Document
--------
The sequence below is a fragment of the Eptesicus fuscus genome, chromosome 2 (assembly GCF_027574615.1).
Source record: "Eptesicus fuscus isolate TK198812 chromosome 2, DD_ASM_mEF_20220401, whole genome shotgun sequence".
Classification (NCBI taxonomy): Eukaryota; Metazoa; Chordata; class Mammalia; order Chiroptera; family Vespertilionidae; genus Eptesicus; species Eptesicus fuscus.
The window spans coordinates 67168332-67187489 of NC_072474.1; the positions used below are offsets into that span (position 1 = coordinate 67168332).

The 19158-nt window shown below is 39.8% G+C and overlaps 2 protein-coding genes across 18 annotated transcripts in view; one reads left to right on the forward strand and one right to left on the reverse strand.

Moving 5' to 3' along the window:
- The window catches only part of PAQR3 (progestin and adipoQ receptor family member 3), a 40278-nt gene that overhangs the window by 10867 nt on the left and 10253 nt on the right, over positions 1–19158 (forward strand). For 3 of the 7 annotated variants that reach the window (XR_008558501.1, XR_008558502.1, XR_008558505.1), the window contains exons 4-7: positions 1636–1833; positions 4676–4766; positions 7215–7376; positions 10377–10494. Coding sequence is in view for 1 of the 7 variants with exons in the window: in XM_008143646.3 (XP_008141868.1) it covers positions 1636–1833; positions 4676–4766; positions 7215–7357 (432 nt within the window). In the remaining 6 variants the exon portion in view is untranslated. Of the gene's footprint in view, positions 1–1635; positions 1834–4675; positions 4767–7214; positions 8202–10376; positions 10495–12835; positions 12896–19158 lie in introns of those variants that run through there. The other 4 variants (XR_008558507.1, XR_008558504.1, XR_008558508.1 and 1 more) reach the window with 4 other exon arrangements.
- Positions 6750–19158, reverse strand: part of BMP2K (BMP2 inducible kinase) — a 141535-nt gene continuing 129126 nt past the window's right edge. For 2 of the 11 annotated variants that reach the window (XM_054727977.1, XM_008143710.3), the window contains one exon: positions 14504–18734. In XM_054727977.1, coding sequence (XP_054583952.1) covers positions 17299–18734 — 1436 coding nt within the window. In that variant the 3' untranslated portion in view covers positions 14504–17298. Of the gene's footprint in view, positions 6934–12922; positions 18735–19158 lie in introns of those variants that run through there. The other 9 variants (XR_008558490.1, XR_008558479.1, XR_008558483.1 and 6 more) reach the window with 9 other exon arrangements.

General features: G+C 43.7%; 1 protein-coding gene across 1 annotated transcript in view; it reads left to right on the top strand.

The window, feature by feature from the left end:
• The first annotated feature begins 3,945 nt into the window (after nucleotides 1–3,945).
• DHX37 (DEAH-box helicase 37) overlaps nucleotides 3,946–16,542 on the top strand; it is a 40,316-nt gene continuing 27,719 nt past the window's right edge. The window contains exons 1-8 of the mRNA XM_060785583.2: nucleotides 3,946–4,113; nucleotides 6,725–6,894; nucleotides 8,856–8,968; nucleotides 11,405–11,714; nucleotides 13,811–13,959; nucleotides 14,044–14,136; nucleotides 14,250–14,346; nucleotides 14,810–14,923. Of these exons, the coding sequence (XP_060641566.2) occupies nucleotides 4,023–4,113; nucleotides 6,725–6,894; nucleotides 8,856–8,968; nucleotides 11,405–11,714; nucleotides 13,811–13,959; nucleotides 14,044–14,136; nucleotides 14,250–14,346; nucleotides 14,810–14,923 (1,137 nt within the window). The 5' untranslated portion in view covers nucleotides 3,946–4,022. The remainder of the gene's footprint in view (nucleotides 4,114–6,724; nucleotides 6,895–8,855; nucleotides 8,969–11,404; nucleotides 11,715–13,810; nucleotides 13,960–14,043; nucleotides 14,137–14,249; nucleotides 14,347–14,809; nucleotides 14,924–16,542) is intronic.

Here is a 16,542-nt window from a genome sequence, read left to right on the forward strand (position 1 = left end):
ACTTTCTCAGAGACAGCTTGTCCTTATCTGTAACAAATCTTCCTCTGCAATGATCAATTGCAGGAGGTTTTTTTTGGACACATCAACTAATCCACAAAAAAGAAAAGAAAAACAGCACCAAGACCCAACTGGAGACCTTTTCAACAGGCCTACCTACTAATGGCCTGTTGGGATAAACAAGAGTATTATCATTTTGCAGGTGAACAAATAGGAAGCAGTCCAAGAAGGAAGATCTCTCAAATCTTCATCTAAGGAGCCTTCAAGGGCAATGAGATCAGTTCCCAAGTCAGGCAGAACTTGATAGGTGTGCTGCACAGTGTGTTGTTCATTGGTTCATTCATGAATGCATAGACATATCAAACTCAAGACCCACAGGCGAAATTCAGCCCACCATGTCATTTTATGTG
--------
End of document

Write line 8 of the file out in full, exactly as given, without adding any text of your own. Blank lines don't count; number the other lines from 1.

- Positions 6750–19158, reverse strand: part of BMP2K (BMP2 inducible kinase) — a 141535-nt gene continuing 129126 nt past the window's right edge. For 2 of the 11 annotated variants that reach the window (XM_054727977.1, XM_008143710.3), the window contains one exon: positions 14504–18734. In XM_054727977.1, coding sequence (XP_054583952.1) covers positions 17299–18734 — 1436 coding nt within the window. In that variant the 3' untranslated portion in view covers positions 14504–17298. Of the gene's footprint in view, positions 6934–12922; positions 18735–19158 lie in introns of those variants that run through there. The other 9 variants (XR_008558490.1, XR_008558479.1, XR_008558483.1 and 6 more) reach the window with 9 other exon arrangements.